Of the two non-PPP members, Jennifer Musa from the NAP was the Irish-born widow of Qazi Muhammad Musa – brother of the prominent Muslim Leaguer Qazi Muhammad Isa – and a founder member of the Balochistan chapter of the All Pakistan Women’s Association (APWA). To our detriment, she is conspicuous in the debates only by her silence. While Mrs. Musa’s name appears on the Constitution Committee, she was nominated at a very late stage to this position upon the voluntary resignation of Mir Ghaus Bakhsh Bizenjo, causing her to attach a technical note of dissent to the Draft Constitution on the ground that she had no occasion to participate in the proceedings of the Committee. Other than this, Mrs. Musa never spoke during the constitution-making process.
Last but not least was Shirin Wahab of the PML-Q, who served as the first Secretary General of the Frontier Women’s Muslim League (FWML), an organization set up prior to partition by the Muslim League for political mobilization of women in NWFP. Shirin sahiba’s tilt towards Islamic modernism comes through consistently in the debates.
With such a small representation, there was nothing like a women’s caucus in the Assembly. But evidently, this did not come in the way of a strong convergence on the demand for the ‘constitutional guarantee of representation’ for women in all constitutional bodies (to use Dr. Abbasi’s words) – including the National Assembly, the Senate, the Council of Islamic Ideology (CII), and local government. The Draft Constitution’s proposal of 5 % reserve seats in the Assembly for women was challenged on the ground that this figure was too insignificant in view of the almost equal ratio of women in the population. Shirin sahiba stood out for her intrepid advocacy for ‘at least 30 %’ representation in the Assembly, and invoked Surah Nisa in support of her demand.
At the same time, Begum Jahan pressed for ‘direct female suffrage’ to allow women on reserve seats to be directly and exclusively elected by women. This, she claimed, would eliminate the conflict and the duality that emerged from women members being beholden to the men who put them in power while representing women. Begum Jahan pointed to the unanimous endorsement received for this proposal from various women’s organizations that engaged with the Constitution Committee through letters and telegrams. Abdul Hafeez Pirzada, the PPP Law Minister, forcefully counter-argued that this would disadvantage women from rural constituencies, prompting Begum Jahan to withdraw her proposed amendment under protest.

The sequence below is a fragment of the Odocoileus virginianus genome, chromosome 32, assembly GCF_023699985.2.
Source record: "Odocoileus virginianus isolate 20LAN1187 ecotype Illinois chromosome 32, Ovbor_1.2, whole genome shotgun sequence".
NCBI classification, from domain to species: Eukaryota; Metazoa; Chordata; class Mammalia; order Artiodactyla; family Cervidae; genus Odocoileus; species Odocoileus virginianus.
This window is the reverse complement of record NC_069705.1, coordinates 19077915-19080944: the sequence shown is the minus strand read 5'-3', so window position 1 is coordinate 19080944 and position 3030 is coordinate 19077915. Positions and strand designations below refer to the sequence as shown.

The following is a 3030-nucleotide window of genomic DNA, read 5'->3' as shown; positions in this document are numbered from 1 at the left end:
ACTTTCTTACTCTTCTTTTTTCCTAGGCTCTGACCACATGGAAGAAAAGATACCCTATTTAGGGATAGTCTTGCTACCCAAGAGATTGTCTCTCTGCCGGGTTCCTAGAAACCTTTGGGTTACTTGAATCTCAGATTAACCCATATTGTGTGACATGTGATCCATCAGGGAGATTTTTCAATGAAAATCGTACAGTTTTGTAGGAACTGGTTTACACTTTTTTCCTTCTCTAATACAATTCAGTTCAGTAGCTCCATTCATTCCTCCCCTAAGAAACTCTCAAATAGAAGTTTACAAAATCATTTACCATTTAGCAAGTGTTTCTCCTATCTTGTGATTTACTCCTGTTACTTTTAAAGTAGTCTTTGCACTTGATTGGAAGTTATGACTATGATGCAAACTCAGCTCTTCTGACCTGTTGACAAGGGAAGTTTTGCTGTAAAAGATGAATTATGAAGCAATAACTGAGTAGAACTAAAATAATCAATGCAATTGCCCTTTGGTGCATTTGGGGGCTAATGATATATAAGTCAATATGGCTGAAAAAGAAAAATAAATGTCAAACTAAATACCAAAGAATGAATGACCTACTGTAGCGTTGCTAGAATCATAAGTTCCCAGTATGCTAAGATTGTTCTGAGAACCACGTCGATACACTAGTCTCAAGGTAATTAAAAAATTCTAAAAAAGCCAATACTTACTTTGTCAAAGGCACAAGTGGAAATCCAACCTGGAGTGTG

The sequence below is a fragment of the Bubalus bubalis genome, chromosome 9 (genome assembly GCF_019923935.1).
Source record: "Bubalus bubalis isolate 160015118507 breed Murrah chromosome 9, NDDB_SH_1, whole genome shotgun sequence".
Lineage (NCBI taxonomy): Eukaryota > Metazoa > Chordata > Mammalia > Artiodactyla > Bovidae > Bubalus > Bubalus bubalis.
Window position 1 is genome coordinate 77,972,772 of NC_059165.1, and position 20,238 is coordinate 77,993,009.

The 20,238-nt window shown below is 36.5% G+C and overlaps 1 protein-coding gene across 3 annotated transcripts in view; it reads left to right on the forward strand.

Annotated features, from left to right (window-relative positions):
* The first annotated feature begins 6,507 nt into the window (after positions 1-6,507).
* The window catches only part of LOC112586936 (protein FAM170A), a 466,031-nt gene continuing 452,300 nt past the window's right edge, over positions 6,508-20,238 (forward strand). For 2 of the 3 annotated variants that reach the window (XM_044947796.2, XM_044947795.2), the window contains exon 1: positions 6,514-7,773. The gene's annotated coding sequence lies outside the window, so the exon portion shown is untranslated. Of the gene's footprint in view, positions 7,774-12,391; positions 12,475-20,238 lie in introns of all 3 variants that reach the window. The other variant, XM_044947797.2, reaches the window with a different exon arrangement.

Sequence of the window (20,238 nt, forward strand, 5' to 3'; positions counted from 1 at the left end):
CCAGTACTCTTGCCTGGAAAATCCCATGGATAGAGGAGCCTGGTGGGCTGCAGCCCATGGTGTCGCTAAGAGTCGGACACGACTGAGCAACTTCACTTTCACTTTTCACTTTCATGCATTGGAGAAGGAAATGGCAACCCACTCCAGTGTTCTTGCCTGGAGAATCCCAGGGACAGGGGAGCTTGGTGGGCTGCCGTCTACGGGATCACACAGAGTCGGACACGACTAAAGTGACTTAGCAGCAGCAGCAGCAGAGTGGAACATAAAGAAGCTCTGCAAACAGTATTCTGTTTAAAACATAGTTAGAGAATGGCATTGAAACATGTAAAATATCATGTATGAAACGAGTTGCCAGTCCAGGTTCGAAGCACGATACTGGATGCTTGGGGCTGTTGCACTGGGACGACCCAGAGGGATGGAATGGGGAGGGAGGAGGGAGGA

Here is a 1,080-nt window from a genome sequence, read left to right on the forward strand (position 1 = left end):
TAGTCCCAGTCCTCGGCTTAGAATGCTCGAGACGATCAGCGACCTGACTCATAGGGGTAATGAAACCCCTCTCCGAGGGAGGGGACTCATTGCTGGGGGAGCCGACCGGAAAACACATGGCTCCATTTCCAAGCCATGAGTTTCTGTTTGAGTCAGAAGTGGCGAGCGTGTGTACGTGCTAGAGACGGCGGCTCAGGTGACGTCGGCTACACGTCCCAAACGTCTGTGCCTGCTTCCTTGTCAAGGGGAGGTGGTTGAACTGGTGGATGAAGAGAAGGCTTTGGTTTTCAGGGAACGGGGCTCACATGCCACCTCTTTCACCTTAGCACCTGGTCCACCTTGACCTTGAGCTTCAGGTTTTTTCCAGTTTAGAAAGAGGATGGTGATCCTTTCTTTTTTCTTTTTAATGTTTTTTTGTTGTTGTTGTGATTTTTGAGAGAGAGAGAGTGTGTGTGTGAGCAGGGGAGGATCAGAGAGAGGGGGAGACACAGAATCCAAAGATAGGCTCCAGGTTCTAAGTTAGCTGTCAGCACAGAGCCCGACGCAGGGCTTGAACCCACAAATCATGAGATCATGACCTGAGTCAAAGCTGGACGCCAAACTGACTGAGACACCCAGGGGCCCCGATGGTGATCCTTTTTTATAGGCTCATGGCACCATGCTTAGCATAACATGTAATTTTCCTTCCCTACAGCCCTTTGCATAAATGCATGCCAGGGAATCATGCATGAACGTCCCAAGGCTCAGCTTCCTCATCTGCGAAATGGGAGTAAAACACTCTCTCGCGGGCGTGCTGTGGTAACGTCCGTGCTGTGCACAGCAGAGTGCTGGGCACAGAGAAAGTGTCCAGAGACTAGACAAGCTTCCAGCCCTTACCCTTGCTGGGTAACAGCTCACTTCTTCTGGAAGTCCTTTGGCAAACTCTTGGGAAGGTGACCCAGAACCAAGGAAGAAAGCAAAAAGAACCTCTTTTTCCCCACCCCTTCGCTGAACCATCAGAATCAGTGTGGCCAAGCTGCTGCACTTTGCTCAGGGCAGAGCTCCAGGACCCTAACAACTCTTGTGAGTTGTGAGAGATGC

That aside, all women members fiercely guarded the 10 reserve seats that had been included in the Draft Constitution as the bare minimum for ensuring women’s representation in the National Assembly for the next 10 years. During a particularly heated exchange on this issue, Mrs. Sindhu severely admonished those arguing for the general seats to be reserved for men. Reminding the Assembly that a fatwa was the last refuge of the ulema whenever women’s rights were at stake, she stood up to the casual sexism of members like Muhammad Hanif Khan and Ghulam Ghaus Hazarvi.
As for the women constitution-makers’ demand for representation in the Senate was universal and unequivocal, based on similar considerations of women being deliberately excluded from these constitutional bodies. Dr. Abbasi and Begum Sultana were the most vocal proponents of two reserve seats for women from each province in the Senate, while others expressed their hopes for at least one seat from each province. Begum Sultana’s reference to the ‘glaring omission’ in the Draft Constitution pertaining to women in the Senate was probably the most hard-hitting given her otherwise most eloquent defense of the PPP’s proposed structure of federalism and provincial autonomy. As for the CII, all were agreed that the ulema must bow to accepting at least one woman on the Council.